Several financial products enable parents and carers to invest tax efficiently for children. In this blog Acumen explores the full range of tax efficient investment opportunities available today.
As parents we all want the best for our children. Making wise investments on their behalf, to secure their futures is a crucial, yet complex, area of consideration. Tax is not the only factor to take into account. Apart from investment risk and reward, there is the small matter of the costs of investing.
Some investments can be significantly more costly to buy and hold than others. Here, we explore some of the most common investment options for children and give the pros and cons for each.
The Junior ISA, or JISA, is like the adult ISA, that protects the investments and savings held within it from income and capital gains tax. It now allows up to £4,000 (£4,080 in 2015/16) to be invested on behalf of a child in cash and/or a wide variety of stock market-based investments.
Children who are 16 or 17 can also invest in a full ISA but only in the cash component. The contribution ceiling for this component is £15,000 in 2014/15, rising to £15,240 in 2015/16.
Child trust funds
Child trust funds (CTFs) are very similar to JISAs and were set up for children born between 1 September 2002 and 2 January 2011. Every child born between those dates has a CTF to which parents and others can contribute £4,000 in total (£4,080 in 2015/16). If a child is eligible for a CTF, they cannot have a JISA and the reverse is also true.
If your child’s JISA allowance has been used up for the tax year, and you still want to invest more in stocks and shares on their behalf, you could consider collective funds – unit trusts, investment trusts or OEICs. Investments in funds for children are usually held in a designated account, which is administered by the parents, and belongs to the child. They cannot normally access the funds until they are 18.
This facility can allow parents to invest for a child without the income being subject to tax at parental rates. Then when the child reaches the age of 18, the investment can be sold and set against the child’s personal allowance. This would allow them to receive (in 2014/15 terms) up to £10,000 free of income tax or up to a further £31,865 to be subject to just 20 per cent tax (£10,600 and £31,785 in 2015/16 terms).
Life assurance investment bonds
These investments can also be used to postpone the potential tax liability on investments until a convenient time for their encashment. Parents or others can invest in these bonds for the child – usually within a trust for the child. The investment bond produces no income for the trust itself and the funds within the bond are subject to tax at the life insurance company’s rates. When the child reaches the age of 18, or some time later, the trustees can pass over the bond to the child who can encash it at the rates that apply to them that year.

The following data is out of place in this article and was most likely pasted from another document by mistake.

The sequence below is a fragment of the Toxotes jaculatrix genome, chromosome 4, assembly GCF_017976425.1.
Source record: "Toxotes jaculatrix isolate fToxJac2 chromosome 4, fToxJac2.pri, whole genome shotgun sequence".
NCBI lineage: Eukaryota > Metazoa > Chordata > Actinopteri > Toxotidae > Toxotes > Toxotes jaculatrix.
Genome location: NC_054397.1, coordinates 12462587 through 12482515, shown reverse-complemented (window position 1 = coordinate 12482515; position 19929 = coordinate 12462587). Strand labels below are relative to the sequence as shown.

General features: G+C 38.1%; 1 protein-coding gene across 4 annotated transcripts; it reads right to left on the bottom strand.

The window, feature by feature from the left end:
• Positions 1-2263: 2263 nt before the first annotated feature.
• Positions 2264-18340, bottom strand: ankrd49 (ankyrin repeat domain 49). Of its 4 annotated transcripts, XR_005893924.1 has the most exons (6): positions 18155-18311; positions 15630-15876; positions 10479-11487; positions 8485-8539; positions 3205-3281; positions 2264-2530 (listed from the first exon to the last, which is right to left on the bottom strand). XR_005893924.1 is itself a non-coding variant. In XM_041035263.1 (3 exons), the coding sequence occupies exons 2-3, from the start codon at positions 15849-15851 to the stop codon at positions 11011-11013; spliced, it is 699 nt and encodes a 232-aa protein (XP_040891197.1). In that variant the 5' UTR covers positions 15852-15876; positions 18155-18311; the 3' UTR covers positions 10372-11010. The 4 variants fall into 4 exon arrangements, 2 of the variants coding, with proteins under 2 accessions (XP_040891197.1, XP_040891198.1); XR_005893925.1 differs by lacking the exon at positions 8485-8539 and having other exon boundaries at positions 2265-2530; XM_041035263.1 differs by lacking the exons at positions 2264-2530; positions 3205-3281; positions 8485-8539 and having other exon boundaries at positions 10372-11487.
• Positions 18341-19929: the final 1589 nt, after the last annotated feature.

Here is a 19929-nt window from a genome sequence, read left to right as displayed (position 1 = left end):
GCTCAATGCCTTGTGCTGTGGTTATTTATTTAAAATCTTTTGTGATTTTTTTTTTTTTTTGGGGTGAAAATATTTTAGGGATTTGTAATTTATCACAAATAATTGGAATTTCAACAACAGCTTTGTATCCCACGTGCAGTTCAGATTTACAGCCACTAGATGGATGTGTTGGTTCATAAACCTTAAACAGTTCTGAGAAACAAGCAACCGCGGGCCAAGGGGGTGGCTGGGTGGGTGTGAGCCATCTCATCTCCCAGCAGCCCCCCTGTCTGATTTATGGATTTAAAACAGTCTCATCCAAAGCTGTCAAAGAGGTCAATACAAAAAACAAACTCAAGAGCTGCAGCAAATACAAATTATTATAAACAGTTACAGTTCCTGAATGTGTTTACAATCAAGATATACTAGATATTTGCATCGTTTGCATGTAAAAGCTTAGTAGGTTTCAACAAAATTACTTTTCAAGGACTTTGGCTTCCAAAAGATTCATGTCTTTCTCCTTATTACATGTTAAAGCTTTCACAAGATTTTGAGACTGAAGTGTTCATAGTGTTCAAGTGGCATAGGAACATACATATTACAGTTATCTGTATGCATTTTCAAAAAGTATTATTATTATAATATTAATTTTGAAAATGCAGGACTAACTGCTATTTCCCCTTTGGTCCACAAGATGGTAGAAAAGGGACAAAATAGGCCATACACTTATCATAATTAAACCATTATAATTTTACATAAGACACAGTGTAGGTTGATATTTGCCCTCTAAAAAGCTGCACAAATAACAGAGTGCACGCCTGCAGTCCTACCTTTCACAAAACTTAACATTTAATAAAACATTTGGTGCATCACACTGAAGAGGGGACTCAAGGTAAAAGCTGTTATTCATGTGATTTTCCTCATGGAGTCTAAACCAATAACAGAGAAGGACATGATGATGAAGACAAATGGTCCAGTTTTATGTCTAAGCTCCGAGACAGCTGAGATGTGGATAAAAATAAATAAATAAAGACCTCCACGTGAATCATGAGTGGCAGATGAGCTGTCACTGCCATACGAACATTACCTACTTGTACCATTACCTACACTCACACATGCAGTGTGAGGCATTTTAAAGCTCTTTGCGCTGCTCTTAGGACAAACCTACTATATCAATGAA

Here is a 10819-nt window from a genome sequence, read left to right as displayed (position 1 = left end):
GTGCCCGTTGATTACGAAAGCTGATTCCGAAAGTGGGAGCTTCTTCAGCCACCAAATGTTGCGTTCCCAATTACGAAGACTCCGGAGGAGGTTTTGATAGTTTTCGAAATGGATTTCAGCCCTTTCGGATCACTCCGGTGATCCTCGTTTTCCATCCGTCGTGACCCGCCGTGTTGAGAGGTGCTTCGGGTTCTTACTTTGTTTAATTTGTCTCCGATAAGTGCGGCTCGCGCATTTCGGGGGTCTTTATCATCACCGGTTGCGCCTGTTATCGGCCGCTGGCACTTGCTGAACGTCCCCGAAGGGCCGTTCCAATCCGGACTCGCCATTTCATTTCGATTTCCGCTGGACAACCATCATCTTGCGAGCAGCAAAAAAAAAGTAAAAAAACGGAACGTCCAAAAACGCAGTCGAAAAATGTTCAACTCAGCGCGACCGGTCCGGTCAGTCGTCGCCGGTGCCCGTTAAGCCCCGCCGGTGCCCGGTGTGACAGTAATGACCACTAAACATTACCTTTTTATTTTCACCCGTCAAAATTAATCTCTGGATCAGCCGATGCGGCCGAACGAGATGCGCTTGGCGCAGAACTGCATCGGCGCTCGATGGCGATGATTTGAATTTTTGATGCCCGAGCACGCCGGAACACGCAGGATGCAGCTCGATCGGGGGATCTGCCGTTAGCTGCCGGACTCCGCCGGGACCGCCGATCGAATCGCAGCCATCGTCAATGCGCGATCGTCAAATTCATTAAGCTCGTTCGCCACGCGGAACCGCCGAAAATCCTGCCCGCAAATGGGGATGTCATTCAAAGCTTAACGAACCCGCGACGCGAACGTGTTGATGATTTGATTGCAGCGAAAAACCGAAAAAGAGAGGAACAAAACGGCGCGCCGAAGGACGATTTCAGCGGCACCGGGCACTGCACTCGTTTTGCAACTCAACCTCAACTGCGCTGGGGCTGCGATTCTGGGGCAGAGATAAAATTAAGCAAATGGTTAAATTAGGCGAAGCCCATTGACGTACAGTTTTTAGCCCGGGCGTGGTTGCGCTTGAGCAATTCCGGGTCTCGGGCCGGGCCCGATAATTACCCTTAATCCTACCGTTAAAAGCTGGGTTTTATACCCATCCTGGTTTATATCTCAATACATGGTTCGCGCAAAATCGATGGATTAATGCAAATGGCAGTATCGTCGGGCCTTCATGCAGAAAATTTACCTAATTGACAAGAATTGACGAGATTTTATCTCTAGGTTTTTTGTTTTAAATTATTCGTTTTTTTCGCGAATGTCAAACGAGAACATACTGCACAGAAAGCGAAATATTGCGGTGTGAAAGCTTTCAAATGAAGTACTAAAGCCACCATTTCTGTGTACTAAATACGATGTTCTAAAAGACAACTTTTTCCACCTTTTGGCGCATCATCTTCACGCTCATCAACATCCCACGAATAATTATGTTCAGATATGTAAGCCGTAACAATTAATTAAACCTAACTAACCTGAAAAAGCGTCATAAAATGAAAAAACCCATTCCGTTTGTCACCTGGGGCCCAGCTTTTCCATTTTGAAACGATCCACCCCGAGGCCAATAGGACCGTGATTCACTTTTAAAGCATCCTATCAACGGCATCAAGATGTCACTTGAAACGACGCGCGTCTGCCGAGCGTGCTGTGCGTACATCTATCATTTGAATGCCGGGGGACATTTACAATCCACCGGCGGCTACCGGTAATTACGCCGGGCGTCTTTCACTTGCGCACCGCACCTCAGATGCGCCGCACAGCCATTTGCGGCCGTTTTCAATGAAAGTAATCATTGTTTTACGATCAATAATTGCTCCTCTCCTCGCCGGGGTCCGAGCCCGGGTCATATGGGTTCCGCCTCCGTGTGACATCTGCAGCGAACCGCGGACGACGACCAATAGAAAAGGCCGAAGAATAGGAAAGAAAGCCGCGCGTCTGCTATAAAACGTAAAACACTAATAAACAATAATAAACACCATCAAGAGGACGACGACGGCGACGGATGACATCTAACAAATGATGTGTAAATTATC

The generous tax breaks and long investment term make pensions an effective way to invest for children. Anyone can contribute, up to an aggregate of £3,600 gross in a tax year, into a personal pension for a child. Contributions automatically benefit from basic rate tax relief, so this means only £2,880 is paid into the scheme and the government will make up the balance. Returns roll up broadly UK tax free within the fund and ultimately up to 25 per cent of the pension fund can be taken as a tax free lump sum with the rest of the fund drawn as taxable payments.
Friendly society bonds
Some friendly societies offer tax free savings schemes for children which can be specifically designed to mature for a significant event, like an 18th or 21st birthday, or starting university or graduation. The maximum investment is £25 a month, or £270 a year, and bonds must last for at least ten years for the proceeds to be free of income and capital gains tax. Although the premiums on these schemes are low, the charges can be high.
National Savings and Investments Children’s Bonds
Parents, guardians, grandparents and great grandparents can invest from £25 to £3,000 in total for a child under the age of 16 in each issue of Children’s Bonds. The bonds pay a fixed rate of interest – the current issue pays 2.5 per cent. Returns are free of income and capital gains tax, but the bond must be kept for the whole five year term as if it is cashed in early, a penalty equivalent to 90 days’ interest applies.
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